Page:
In my last post, I stated that this year I would write about the discoveries I made, the lessons I learned from the artist whose birthday fell on the date of the post. As February did not see a posting, I decided to look collectively at the artists who would have had their own, separate posting to find a commonality, a creative thread binding random strangers through the ages. …
While looking for the quote to accompany this post, I encountered innumerable quotes about how life is not worth living in the face of repetition; that there is something inherently wrong with repeating a task, a statement, theme; that repetition in art is a sign of stagnation and a lack of talent. I beg to differ.
Local Treasures By Cathleen Elise Rossiter “The home should be the treasure chest of living.” – Le Corbusier – I once had a friend who moved to another part of the country when she married. As her husband was in the military, therefore away from home for long stretches, she had frequent visits from familyContinue reading “Local Treasures”
This week, while finally trimming the verge after weeks of wishing the garden were not so overgrown, the song “Wishin’ and Hopin'” sung by Dionne Warwick kept running through my head as well as the painting of the little girl gathering flowers by Jessie Wilcox Smith (above). The following fable with its corresponding lessons is the result of my latest encounters with art.
The Little Girl Who was Quite Fond of Wishing
As spring marches steadily toward the moment when she hands over her mantle to summer, my garden persistently puts forth waves of blooms from the daffodils in April to the rhododendron, lilac, and apple in May, and the peony and iris in June. Some blooms are brand new; others at their peak, while still others rapidly fade. …
Many years ago I met a woman whose husband (her best friend) had died two years prior to our meeting. She was in such a state of quiet distress at the fact that she “couldn’t move on with her life” as everyone kept telling her she must. …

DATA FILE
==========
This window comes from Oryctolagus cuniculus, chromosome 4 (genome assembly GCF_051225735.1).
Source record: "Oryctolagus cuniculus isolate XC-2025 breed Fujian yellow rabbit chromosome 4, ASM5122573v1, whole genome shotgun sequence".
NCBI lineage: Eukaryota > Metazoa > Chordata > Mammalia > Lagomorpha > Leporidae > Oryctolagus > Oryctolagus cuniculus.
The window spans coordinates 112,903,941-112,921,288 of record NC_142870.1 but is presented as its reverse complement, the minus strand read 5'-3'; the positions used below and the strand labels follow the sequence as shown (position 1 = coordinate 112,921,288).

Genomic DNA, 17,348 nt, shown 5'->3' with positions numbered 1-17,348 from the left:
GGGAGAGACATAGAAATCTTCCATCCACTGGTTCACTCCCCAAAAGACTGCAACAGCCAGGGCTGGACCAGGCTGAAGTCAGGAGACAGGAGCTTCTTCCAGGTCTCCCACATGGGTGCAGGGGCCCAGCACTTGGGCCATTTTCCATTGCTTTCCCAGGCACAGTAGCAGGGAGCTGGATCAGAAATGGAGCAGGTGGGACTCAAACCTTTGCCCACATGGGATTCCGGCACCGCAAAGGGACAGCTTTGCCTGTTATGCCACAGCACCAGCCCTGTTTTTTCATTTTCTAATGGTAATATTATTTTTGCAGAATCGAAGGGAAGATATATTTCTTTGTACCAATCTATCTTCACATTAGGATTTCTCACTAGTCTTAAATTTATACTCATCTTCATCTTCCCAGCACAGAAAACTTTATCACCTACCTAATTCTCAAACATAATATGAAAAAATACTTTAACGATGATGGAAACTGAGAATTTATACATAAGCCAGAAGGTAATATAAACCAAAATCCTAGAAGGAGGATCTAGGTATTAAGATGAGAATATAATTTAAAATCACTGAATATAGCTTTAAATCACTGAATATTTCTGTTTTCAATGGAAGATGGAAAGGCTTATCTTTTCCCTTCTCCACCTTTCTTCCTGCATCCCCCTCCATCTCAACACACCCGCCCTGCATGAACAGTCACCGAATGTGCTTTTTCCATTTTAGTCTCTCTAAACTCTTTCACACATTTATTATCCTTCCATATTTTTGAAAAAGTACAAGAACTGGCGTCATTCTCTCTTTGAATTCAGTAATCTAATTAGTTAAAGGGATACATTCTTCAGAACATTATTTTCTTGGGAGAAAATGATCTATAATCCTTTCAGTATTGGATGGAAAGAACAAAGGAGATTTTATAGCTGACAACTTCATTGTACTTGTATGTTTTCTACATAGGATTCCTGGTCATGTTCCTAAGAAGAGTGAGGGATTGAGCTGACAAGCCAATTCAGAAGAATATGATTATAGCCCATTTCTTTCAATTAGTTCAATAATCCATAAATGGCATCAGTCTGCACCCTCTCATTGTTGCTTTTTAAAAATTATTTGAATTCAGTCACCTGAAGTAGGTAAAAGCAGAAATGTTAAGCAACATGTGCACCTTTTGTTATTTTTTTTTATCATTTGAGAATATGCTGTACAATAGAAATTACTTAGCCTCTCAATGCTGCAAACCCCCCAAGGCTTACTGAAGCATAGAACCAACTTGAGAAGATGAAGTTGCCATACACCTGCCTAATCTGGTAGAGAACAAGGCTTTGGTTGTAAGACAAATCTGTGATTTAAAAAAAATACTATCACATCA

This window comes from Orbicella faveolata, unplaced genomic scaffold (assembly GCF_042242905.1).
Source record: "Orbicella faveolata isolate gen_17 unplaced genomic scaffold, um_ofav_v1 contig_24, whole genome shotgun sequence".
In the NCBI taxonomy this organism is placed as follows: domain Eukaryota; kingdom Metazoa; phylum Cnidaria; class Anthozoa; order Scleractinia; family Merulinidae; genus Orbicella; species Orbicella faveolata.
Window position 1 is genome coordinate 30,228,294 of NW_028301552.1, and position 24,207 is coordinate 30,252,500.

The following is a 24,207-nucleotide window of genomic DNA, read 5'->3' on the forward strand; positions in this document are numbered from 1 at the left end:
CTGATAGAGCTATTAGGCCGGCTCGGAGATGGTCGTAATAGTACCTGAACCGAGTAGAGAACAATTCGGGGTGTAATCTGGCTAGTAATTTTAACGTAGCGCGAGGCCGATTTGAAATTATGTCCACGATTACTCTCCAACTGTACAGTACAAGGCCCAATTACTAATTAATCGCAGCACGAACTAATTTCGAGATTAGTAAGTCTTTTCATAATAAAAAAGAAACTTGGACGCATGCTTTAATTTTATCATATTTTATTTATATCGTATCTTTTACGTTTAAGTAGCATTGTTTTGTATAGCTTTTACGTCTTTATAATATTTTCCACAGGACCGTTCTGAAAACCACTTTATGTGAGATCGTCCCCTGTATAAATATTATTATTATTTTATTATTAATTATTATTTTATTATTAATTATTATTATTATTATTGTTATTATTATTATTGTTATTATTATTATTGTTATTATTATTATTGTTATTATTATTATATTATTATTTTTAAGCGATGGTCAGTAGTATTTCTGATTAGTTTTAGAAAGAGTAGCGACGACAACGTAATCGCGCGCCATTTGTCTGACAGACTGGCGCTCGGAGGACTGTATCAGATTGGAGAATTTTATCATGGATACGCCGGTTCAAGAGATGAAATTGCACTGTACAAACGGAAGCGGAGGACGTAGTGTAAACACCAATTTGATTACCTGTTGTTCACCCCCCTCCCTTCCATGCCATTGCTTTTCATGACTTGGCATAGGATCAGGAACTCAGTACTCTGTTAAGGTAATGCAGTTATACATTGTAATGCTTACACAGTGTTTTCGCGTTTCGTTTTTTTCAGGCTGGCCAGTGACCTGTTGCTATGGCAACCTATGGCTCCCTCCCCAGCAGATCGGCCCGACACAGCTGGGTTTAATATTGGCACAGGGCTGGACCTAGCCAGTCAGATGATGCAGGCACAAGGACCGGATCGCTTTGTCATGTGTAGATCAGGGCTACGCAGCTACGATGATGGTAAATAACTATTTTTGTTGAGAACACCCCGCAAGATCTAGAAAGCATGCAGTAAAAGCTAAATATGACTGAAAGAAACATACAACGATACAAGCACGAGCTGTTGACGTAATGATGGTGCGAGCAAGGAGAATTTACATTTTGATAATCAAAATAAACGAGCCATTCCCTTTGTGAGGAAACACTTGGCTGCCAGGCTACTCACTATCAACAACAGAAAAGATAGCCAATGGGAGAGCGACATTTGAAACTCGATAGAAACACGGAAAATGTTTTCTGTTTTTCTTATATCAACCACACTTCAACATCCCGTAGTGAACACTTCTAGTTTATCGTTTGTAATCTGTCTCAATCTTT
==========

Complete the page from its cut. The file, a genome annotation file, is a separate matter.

Patterns fill our lives. Sometimes these patterns are beneficial – think of the calendar with its daily and seasonal repetition, or of the tidal patterns. Other times our patterns are detrimental, particularly when it comes to the patterns we fall into…
With spring upon us, I thought it fitting that I explore what Antonio Vivaldi has to say to me through the first concerto of his Four Seasons, Spring …
Signor Vivaldi, I have learned, embodies the theme of Art Life Connection in that his music, particularly The Four Seasons, was inspired by the landscape paintings (the creative expressions of) Marco Ricci, a contemporary artist of Signor Vivaldi – in fact they both appear to have lived in Venice around the same time. Signor Ricci’s landscapes created a desire in Signor Vivaldi to replicate the scenes on the canvas in musical form. Art imitating life as imitated through the art of another – a beautiful cycle of creation.
Of the great artists of the world, the community of the uninitiated would immediately bring to mind names of artists or works of art from countries such as France, Italy, Spain, and the Netherlands. Some slightly more initiated may recall the names of artists from North or South America and England. The one country that surprises in its abundance of truly great artists, lush with talent, skill, and influence, is Ireland.
People generally remember Ireland for her wealth of literary geniuses…
Jackson Pollock – Blind Spots | the Dallas Museum of Art beginning November 20, 2015
to eat breakfast in my car on the way into the office and that I ate my lunch and dinner at my desk.
“When do you breathe?”, he inquired. “Surely you have the time to take a break, to clear your mind and refresh yourself by connecting with your co-workers over lunch? Surely you are not chained to your desk?”
I admit, his question had me stumped. No, I was not actually chained to my desk. I had the freedom to come and go as I pleased. There was nothing physically restraining me in my chair. I finally answered,
Although the opportunity to have a basic education is de rigueur for many people around the world, so many others have difficult struggles to obtain a fraction of a fraction of what we take for granted.
By the Seaside: Learning to Treasure By Cathleen Elise Rossiter Across the narrow beach we flit, One little sand-piper and I; And fast I gather, bit by bit, The scattered drift-wood, bleached and dry, The wild waves reach their hands for it, The wild wind raves, the tide runs high, As up and down theContinue reading “By the Seaside – Learning to Treasure”
Out of the corner of my eye, I noticed Bobby’s hand inch its way towards the ceiling. Calling on Bobby for his question, he asked in all earnesty, “What’s an imagination?”
“There was a single blue line of crayon drawn across every wall in the house. What does it mean? I asked. A pirate needs the sight of the sea, he said and then he pulled his eye patch down and turned and sailed away.” ― Brian Andreas, Story People: Selected Stories & Drawings of Brian Andreas IContinue reading “By the Seaside: Focus”
By the Seaside: Persistence by Cathleen Elise Rossiter “There’s nothing more beautiful than the way the ocean refuses to stop kissing the shoreline, no matter how many times it’s sent away.” Sarah Kay Persistence – that life-saving quality of all who succeed, that life-changing quality of which so many feel the lack even in theContinue reading “By the Seaside: Persistance”